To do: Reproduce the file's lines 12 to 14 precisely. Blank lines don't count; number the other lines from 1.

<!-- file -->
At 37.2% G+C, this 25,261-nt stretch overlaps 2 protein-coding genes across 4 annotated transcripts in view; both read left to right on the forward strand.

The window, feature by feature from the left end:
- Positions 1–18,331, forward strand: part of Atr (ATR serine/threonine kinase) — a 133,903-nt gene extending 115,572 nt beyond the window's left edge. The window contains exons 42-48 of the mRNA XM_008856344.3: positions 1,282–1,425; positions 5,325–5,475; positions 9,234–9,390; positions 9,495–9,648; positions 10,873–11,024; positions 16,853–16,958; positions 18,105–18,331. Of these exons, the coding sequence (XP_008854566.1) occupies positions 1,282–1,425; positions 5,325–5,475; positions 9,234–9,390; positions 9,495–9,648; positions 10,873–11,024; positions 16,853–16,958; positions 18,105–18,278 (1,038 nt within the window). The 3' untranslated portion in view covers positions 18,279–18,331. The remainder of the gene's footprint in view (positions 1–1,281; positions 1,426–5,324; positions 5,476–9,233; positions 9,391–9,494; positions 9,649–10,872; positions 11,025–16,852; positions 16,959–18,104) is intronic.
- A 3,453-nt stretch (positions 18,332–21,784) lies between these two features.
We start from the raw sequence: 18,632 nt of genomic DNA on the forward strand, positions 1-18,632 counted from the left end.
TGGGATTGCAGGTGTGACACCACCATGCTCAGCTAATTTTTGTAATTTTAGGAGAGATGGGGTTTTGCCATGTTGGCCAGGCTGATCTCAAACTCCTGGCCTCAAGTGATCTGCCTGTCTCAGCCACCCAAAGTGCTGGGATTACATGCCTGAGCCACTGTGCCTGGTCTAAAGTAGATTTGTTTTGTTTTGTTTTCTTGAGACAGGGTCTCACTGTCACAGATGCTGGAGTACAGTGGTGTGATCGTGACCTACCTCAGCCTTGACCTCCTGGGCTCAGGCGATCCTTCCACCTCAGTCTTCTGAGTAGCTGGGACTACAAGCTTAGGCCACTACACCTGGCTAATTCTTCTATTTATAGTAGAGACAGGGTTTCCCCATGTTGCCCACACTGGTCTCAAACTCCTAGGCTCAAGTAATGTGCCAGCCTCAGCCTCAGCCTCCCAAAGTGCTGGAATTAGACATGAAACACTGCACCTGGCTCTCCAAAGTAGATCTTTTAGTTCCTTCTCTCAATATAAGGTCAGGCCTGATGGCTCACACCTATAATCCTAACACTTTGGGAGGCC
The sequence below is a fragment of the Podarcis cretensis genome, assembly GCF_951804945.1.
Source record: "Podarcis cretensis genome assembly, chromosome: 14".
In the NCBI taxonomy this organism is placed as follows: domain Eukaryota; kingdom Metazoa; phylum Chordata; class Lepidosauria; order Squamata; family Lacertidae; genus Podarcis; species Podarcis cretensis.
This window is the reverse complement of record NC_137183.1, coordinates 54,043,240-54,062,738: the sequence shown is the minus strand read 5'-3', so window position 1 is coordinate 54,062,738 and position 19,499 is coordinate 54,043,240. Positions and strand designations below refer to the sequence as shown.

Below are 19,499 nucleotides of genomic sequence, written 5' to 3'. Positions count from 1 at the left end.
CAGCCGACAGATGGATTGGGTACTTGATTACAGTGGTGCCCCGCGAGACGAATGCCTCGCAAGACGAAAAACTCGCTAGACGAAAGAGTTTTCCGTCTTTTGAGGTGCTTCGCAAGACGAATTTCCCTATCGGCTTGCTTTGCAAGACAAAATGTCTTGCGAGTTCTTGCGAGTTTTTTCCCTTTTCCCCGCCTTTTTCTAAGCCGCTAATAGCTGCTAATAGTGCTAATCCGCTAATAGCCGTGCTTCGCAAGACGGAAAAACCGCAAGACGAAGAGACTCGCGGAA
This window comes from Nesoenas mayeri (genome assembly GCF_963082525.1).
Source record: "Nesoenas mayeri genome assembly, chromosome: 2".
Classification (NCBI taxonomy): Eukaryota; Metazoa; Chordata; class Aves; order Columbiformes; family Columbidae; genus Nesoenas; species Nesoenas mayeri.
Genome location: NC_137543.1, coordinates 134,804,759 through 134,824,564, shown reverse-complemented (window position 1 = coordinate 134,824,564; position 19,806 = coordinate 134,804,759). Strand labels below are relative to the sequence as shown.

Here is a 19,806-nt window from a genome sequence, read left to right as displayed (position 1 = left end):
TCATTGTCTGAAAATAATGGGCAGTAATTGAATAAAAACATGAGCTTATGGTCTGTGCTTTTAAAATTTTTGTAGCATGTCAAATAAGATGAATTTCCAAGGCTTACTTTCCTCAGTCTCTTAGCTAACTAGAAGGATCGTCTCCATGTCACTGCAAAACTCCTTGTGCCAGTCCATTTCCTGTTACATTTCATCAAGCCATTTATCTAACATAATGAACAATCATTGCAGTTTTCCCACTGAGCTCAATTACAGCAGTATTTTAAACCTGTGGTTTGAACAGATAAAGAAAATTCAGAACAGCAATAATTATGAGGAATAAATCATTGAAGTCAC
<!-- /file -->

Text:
CAGCCGACAGATGGATTGGGTACTTGATTACAGTGGTGCCCCGCGAGACGAATGCCTCGCAAGACGAAAAACTCGCTAGACGAAAGAGTTTTCCGTCTTTTGAGGTGCTTCGCAAGACGAATTTCCCTATCGGCTTGCTTTGCAAGACAAAATGTCTTGCGAGTTCTTGCGAGTTTTTTCCCTTTTCCCCGCCTTTTTCTAAGCCGCTAATAGCTGCTAATAGTGCTAATCCGCTAATAGCCGTGCTTCGCAAGACGGAAAAACCGCAAGACGAAGAGACTCGCGGAA
This window comes from Nesoenas mayeri (genome assembly GCF_963082525.1).
Source record: "Nesoenas mayeri genome assembly, chromosome: 2".